- Obviously, I have not worked every single “do-good” job and cannot speak from pure knowledge – and neither have you or your career counselor (if you are lucky enough to even have one for social sector jobs). What we then have to do, alternatively, is to get used to detecting “patterns” in job descriptions in order to infer how it would feel like to “have impact” through those positions.
- In my view, there are overall two types of “do-good” jobs. Although it is possible that both types are suitable for the same person over time, I believe most people will gravitate towards one or the other sooner or later, not least by virtue of their personalities.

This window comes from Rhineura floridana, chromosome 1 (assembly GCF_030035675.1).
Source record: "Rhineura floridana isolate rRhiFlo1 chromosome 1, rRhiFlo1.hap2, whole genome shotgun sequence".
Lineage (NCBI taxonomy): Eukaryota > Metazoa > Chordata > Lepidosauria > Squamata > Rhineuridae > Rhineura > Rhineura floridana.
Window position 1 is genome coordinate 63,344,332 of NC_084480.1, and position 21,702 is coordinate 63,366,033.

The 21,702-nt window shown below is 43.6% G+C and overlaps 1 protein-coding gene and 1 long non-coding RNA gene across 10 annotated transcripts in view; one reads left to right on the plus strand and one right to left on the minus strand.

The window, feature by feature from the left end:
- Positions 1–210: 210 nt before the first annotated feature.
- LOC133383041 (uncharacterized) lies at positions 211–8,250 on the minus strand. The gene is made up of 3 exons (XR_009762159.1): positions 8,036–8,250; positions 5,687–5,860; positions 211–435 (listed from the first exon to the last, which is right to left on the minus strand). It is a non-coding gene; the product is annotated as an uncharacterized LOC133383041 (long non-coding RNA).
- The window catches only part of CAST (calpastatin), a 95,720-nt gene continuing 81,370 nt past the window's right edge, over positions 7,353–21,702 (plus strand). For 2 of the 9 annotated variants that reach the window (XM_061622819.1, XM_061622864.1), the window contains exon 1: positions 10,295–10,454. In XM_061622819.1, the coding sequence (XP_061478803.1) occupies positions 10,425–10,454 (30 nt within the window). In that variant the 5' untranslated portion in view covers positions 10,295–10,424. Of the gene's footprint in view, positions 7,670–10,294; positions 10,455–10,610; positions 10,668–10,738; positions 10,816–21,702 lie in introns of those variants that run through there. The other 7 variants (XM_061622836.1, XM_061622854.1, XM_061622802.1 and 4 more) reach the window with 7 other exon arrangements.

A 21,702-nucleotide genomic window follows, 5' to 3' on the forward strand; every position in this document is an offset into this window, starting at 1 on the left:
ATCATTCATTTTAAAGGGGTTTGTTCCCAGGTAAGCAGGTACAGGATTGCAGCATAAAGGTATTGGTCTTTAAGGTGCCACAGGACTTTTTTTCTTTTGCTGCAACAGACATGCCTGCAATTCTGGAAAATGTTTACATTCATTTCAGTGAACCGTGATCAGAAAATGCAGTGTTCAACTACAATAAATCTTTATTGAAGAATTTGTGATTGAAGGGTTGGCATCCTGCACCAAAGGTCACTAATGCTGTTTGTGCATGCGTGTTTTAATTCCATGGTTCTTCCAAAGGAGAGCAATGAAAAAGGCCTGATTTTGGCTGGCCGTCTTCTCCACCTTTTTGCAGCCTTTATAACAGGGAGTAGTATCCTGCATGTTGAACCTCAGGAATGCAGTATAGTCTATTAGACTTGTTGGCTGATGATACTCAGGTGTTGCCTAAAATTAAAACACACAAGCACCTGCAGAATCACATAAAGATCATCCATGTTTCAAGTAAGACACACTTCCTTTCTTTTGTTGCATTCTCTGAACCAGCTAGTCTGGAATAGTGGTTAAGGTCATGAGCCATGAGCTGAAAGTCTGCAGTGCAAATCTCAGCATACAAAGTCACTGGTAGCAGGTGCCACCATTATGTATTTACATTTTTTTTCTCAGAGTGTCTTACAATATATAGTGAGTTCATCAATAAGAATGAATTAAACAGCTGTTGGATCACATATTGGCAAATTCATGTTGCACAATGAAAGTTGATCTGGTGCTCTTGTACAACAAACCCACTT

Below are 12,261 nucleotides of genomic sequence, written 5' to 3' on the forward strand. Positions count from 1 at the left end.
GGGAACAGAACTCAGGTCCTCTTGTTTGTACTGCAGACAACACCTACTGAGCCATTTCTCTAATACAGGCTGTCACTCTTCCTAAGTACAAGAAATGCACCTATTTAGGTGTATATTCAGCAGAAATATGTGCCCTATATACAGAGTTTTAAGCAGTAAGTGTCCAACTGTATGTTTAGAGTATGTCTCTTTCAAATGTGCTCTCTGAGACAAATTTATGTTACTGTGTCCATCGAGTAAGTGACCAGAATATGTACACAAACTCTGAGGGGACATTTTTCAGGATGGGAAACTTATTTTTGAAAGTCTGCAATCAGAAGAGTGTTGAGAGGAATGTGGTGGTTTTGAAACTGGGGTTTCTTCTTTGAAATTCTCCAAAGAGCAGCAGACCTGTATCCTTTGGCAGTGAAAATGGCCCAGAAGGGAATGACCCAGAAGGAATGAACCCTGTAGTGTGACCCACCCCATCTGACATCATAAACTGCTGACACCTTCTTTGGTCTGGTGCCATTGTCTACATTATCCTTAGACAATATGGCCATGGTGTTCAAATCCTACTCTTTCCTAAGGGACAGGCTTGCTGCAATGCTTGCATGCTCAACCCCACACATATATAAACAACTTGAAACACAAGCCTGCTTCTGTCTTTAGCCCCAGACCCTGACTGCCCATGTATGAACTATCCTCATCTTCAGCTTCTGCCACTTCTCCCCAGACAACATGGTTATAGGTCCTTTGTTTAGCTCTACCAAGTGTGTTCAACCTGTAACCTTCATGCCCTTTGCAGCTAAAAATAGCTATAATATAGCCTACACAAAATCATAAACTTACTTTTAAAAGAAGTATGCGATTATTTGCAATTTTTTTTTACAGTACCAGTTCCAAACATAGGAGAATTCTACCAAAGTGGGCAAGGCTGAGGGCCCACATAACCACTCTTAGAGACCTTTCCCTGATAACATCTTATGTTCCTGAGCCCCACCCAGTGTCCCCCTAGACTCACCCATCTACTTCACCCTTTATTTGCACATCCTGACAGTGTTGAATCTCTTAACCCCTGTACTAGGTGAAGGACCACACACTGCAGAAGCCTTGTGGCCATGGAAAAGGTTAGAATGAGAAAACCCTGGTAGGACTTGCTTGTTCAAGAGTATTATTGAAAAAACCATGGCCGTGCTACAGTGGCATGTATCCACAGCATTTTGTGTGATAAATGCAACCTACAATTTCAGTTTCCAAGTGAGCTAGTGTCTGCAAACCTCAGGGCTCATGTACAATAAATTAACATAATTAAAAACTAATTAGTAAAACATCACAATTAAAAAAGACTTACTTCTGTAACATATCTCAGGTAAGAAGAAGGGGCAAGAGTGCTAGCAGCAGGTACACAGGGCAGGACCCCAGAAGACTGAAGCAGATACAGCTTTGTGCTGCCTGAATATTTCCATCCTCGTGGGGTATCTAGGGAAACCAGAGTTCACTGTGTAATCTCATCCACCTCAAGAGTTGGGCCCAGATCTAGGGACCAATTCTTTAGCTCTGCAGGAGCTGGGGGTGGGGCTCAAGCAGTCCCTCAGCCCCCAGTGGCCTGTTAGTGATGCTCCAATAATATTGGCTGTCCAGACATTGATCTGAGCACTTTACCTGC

- Type 1: those that do, build and create something.
- Type 2: those who analyze, advise, support and enable Type 1 folks to do something (ideally better than they could by themselves).
- Without getting into an exhaustive list of jobs that could be described as either (or both) type, I would instead like to think about to what extent people “feel the impact” of their organizations depending on the type of their role. I will keep it simple and claim that people in Type 1 positions generally feel closer to the impact they are creating than those in Type 2 positions. Note that this does not mean the former care more than the latter about impact, but that they just naturally provide more opportunity to be closer to the action. For example, take a microfinance organization. If I want to see the customers in the field using my loans and check in on their progress, I become a loan officer. If I want to manage loan officers, the products the organization sells and whom we should market them to, I become a branch manager. If I want to manage multiple development associates, I become director of development, and so on.